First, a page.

The fist-bumps began at the Philadelphia Flyers bench, then continued with the Carolina Hurricanes. One long line of gloves.
Truth is, there may never have been a shootout goal quite like it.
With the Canes and Flyers tied after overtime Sunday, in the season finale in Philadelphia, Canes coach Bill Peters didn’t hesitate – in his mind, didn’t make the same mistake twice. Out went Bryan Bickell to take the Canes’ first shootout shot.
Bickell was diagnosed with multiple sclerosis in November, and Sunday’s game was his last. Flyers fans at the Wells Fargo Center already had given him a standing ovation as both teams tapped their sticks as a salute.
“There’s a lot of respect among the hockey community for Bryan Bickell, and the fight he’s fighting and is going to continue to fight,” Peters said.
Bickell didn’t hesitate on the shootout shot, either. Grabbing the puck with speed, the forward ripped a shot that zinged the metal and beat goalie Anthony Stolarz.
“I think the hockey gods stepped up and gave me the opportunity,” said Bickell, who received the fist-bumps from both benches, and caused a lot of goosebumps, after the shot.
It wasn’t the winning shootout goal. Brock McGinn, who scored twice in the game, finished off the shootout with another as the Canes won 4-3.
McGinn, realizing he wasn’t the hero this night, quickly pivoted and headed to the Canes bench. Bickell was out on the ice, being mobbed, everyone gathering around No. 29 for a group hug.
Talk about an emotional 48 hours. Bickell, 31, said Saturday that he planned to retire from the NHL. Earlier Saturday, he and his family took part in an MS charity walk at PNC Arena, only to be surprised when the Canes – players, coaches, management, equipment managers, hockey staff – were all on hand to offer their support.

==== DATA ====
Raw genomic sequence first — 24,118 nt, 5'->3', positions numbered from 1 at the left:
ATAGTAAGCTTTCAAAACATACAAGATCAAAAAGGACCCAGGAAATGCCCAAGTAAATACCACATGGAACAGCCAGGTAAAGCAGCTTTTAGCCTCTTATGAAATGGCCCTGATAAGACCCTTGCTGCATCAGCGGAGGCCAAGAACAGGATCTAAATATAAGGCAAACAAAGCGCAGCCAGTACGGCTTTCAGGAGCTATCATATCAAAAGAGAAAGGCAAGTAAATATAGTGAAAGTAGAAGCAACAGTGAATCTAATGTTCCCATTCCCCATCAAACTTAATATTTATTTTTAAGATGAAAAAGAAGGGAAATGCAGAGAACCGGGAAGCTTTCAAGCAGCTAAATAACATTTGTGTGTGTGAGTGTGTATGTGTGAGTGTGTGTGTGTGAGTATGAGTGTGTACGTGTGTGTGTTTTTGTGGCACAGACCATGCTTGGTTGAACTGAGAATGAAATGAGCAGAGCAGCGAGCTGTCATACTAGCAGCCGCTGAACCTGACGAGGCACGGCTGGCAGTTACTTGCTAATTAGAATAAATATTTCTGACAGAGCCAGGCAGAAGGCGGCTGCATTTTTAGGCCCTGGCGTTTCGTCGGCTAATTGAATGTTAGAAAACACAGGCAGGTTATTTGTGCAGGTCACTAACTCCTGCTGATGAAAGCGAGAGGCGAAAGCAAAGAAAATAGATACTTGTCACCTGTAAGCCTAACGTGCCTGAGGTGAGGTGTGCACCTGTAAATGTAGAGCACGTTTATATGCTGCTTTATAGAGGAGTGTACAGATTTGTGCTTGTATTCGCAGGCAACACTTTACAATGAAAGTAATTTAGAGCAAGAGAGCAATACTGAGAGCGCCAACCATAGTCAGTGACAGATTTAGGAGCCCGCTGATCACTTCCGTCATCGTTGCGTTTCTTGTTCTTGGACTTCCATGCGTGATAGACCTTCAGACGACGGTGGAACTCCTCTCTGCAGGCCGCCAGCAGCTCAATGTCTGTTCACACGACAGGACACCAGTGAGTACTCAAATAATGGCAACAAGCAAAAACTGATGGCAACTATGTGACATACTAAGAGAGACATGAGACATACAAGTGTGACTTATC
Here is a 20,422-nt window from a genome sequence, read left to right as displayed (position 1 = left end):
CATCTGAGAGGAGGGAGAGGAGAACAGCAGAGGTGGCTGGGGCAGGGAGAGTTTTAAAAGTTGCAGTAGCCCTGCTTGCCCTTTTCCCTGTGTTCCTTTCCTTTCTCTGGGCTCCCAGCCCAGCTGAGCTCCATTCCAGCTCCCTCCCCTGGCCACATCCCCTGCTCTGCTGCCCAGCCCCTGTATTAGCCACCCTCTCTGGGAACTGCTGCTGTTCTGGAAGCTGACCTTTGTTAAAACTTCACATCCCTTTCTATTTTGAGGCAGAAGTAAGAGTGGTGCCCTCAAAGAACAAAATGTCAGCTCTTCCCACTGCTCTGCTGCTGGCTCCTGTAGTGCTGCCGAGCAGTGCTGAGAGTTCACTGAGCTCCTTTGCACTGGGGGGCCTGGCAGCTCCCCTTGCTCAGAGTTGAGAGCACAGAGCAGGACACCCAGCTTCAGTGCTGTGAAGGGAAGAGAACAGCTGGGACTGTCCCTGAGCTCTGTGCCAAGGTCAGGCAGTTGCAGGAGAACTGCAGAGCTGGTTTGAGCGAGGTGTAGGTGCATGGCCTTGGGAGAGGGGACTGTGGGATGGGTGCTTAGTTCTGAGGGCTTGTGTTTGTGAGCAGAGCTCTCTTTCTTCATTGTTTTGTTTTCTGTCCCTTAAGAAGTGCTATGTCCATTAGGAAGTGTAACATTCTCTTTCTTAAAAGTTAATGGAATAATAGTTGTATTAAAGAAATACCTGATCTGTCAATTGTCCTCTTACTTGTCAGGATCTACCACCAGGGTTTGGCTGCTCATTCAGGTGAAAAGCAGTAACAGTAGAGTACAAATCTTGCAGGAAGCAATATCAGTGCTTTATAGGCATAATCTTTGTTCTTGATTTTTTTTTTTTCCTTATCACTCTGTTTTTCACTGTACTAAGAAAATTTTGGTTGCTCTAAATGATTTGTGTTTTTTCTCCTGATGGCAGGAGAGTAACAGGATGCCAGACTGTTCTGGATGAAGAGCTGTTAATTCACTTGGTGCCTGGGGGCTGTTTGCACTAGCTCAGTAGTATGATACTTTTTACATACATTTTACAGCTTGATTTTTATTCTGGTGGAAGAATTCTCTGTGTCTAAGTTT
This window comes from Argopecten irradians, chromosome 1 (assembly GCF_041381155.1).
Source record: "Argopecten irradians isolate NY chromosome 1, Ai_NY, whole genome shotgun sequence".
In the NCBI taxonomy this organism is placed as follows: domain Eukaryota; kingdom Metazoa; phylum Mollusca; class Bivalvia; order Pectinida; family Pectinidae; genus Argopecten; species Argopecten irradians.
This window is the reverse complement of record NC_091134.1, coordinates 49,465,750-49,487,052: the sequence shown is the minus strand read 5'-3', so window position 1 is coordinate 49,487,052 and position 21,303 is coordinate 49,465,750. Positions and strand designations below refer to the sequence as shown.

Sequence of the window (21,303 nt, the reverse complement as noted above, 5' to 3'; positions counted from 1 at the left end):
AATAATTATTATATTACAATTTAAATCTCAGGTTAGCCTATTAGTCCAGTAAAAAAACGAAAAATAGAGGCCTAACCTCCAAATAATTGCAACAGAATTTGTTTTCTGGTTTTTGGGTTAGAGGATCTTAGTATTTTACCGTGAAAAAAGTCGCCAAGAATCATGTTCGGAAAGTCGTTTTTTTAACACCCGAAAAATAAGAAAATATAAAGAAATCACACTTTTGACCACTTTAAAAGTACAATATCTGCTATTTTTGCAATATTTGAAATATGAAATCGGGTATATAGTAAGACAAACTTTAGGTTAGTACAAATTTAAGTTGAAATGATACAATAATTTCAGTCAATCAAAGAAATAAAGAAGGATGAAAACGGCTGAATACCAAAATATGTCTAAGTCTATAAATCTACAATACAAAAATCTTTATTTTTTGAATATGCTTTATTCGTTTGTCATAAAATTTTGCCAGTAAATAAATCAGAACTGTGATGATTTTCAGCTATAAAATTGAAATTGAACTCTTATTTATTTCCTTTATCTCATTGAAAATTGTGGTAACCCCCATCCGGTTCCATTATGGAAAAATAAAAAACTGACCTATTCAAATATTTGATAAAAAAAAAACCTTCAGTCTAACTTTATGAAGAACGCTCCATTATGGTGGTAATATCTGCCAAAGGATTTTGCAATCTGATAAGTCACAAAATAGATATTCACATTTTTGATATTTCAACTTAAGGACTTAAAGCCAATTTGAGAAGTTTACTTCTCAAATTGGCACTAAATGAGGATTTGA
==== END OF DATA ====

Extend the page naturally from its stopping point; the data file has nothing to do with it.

The Canes lost the final home game to the St. Louis Blues 5-4 in a shootout. In his postgame news conference, Peters was asked about not using Bickell and was upset with himself for not thinking of it.
Peters said he saw Bickell on the way to the parking lot afterward and apologized. As for Bickell, he said he understood.
But Peters was given a second chance Sunday, saying, “Thank God it worked out.”
And Bickell scored.
“That’s the way it’s supposed to go, right?” Peters said. “As fate would have it …”
The Canes’ Sebastian Aho scored on a late power play in the third for the 3-3 tie. Both teams had their chances to win in overtime, but it went to a shootout, and Bickell had his chance, with family and friends in the stands to see it, cheer it, be a part of it.
How cool was that?
“I think I sweat all the tears out, so I don’t have much left,” Bickell joked.
Peters said the ending won’t be forgotten. Nor, he said, would anyone forget Bickell’s bravery in being told he has a disease with no cure, at such a young age, but handling it with courage and determination and working his way back into the NHL before the season ended.
“You’re cruising along, 31 years old, life is good, three Stanley Cup rings, playing in the National Hockey League, great family, wonderful wife, two beautiful daughters, and then all of a sudden you get the news,” Peters said “That’s a game-changer. That’s a life changer.
“When people say don’t take things for granted and appreciate what you have and live life to its fullest every day – there’s Exhibit A right there. He won’t be forgotten.”